City educators gave out answers to state test questions, inflated Regents exam scores, and coached students to change incorrect responses dozens of times in recent years, according to reports from a slew of investigations into test improprieties.

Responding to a Freedom of Information Law request by GothamSchools for information about complaints about test security, the Department of Education released 97 reports from investigations that concluded violations had taken place. The reports were completed between 2006 and 2012 by the Department of Education’s Office of Special Investigations and the independent Special Commissioner of Investigation.

Thirty-eight of the reports documented relatively minor violations of administrative protocol. In multiple cases, for example, investigators found that teachers had photocopied exam books when there were too few before getting official permission.

But 59 of the reports substantiated allegations about cheating, some of them serious.

One of the people found to have participated in cheating in a newly released report told GothamSchools today that an administrative trial ultimately concluded that no misconduct had taken place. The department did not immediately provide details about what happened in the cases after the investigations were over.

The number of cases are not a comprehensive accounting of the scale in which cheating occurs in schools. Investigators in some of the reports suggest that suspicious activities could go underreported. But the cases do provide a snapshot of what lengths teachers go to — and the ease in which they can attempt them — to inflate their students’ test scores

Some of the reports have been made public in the past. The report dump includes the report on Ruth Ralston, found to have changed students’ answers and lied about it at the High School of Contemporary Arts, and Joyce Plush-Saly, under whose watch teachers at P.S. 58 in Brooklyn gave students test answers in advance.

But the vast majority of the reports had not previously been released. SCI releases reports only about 5 percent of the time when it concludes that wrongdoing has taken place, and OSI rarely releases any reports at all.

The newly released reports include ones in which students recount the creative strategies their teachers used to alert them to incorrect answers and, in some cases, to the correct ones as well. They also include reports about schools — such as Hillcrest High School in 2007 and New Utrecht High School in 2010 — where large numbers of students were found to have received passing Regents exam scores when they actually failed.

A year ago, the Department of Education moved to crack down on Regents exam grade inflation, introducing a new grading system that went into place citywide this month in which teachers no longer grade tests taken at their schools. Officials attributed a significant decline in the number of just-passing scores on exams taken last June to a pilot of the “distributed grading” system. A state decision to eliminate “regrading” has further reduced opportunities to inflate students’ scores, although cheating is still possible.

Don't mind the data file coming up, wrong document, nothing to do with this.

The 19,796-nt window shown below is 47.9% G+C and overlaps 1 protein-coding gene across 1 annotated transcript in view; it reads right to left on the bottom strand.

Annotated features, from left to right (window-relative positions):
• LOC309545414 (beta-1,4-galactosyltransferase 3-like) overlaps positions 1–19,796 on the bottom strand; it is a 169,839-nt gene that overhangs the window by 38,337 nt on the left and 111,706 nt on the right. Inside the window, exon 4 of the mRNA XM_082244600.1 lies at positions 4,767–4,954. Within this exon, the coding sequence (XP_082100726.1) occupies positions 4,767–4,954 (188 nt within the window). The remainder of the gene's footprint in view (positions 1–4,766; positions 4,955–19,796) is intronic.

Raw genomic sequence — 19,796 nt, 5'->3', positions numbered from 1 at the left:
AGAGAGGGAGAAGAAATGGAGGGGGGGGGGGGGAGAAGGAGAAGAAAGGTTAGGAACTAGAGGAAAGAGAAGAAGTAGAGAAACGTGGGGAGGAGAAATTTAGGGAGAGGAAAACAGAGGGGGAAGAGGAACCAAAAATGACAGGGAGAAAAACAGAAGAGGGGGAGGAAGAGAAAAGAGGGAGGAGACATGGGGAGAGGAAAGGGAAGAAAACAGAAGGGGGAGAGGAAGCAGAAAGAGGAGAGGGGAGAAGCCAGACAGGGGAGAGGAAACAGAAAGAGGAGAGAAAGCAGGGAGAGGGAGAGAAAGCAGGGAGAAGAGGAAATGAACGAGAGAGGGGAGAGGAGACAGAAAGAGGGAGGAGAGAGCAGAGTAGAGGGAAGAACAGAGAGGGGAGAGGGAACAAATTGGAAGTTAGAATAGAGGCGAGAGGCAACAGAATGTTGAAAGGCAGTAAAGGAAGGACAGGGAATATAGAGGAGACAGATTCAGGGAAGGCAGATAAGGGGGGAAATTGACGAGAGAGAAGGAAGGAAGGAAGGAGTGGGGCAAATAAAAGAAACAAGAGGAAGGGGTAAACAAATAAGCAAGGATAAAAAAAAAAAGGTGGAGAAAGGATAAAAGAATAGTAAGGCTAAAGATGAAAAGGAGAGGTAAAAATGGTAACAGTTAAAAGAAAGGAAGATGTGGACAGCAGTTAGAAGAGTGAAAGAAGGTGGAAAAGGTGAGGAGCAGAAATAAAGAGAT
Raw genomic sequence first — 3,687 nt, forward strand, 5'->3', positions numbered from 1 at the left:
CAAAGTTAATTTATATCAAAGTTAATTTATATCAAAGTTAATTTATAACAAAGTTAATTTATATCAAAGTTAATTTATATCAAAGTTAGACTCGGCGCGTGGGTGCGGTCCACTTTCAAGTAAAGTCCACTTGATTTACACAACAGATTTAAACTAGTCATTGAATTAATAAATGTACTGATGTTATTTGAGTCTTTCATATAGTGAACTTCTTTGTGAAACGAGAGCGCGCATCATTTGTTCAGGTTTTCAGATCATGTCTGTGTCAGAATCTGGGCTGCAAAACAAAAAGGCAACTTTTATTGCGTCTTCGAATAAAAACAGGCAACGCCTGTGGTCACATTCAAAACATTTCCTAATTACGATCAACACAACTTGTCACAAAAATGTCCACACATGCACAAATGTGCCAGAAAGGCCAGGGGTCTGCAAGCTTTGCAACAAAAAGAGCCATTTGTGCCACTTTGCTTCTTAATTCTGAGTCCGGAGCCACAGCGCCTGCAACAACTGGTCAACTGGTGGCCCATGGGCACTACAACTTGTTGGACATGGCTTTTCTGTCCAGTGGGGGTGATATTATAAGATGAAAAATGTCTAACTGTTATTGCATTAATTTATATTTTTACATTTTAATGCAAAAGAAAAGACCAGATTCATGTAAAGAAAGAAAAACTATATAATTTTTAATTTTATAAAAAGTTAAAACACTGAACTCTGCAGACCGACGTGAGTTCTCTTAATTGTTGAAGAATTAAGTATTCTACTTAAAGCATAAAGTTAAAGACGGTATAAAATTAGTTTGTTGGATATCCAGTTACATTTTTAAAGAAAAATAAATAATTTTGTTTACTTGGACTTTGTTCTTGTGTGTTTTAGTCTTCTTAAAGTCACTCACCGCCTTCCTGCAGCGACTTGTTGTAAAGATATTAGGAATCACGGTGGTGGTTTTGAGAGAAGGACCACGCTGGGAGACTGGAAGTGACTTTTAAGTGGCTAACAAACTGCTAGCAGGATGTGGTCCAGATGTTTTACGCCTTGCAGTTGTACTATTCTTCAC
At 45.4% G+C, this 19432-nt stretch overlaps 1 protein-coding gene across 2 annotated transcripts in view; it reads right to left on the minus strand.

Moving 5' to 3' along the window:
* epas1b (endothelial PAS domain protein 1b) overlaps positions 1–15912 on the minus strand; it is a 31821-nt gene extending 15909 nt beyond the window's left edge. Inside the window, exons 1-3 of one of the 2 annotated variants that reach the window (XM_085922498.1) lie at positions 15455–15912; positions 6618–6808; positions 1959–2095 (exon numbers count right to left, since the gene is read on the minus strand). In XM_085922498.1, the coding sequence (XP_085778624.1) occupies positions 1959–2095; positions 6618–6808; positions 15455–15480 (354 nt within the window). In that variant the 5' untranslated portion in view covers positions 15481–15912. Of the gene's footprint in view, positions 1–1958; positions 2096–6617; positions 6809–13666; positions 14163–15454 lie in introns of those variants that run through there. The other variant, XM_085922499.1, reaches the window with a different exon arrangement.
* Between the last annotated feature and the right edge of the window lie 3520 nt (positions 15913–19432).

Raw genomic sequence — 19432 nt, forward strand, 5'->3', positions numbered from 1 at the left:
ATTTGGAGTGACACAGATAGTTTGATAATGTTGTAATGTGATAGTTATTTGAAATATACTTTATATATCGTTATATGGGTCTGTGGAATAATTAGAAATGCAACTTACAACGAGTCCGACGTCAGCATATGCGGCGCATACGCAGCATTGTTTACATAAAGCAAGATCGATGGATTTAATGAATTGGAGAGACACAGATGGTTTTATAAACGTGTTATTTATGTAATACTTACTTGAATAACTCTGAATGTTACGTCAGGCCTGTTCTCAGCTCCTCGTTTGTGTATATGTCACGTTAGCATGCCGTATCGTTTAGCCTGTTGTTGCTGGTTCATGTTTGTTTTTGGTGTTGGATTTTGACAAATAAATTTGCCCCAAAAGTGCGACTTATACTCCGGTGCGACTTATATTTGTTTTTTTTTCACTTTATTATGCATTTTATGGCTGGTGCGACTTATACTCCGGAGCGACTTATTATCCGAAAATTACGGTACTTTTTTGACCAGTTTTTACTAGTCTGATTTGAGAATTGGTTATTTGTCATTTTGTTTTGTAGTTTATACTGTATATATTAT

Department officials emphasized that the number of substantiated allegations about cheating in the last several years has been very small and that the city’s test security requirements have been stricter than what the state has required.

“We have zero tolerance for cheating and all violators are disciplined,” Connie Pankratz, a spokeswoman, said in a statement. “The department goes above and beyond the state’s test security requirements with unannounced visits by test monitors and stricter protocols such as immediately removing completed test materials from schools. These measures work.”

Since last year, the state has been ramping up its test security practices and now is set to exceed the city’s regulations. In addition, a new test security office at the state level is preparing to launch investigations based not only on allegations but also on test score data that raise red flags. Virtually all of the reports released today stemmed from allegations first made by teachers or principals, but a handful suggested that city and state data analysts had played a role in identifying suspicious score patterns.

Just one substantiated report found evidence of cheating based on allegations made by teachers who found that their students were not prepared for the next grade. Students from multiple schools arrived at M.S. 218 in Brooklyn with high scores but low skills, and investigators ultimately concluded that teachers at the elementary schools had provided test answers to fifth-graders the previous year.

Last year, two Brooklyn schools were placed under investigation for the same reason, but teachers and administrators at other schools that experience large “swing rates” in new students’ test scores sometimes do not alert the Department of Education about their suspicions. Department officials have said they do not launch investigations based on data anomalies alone.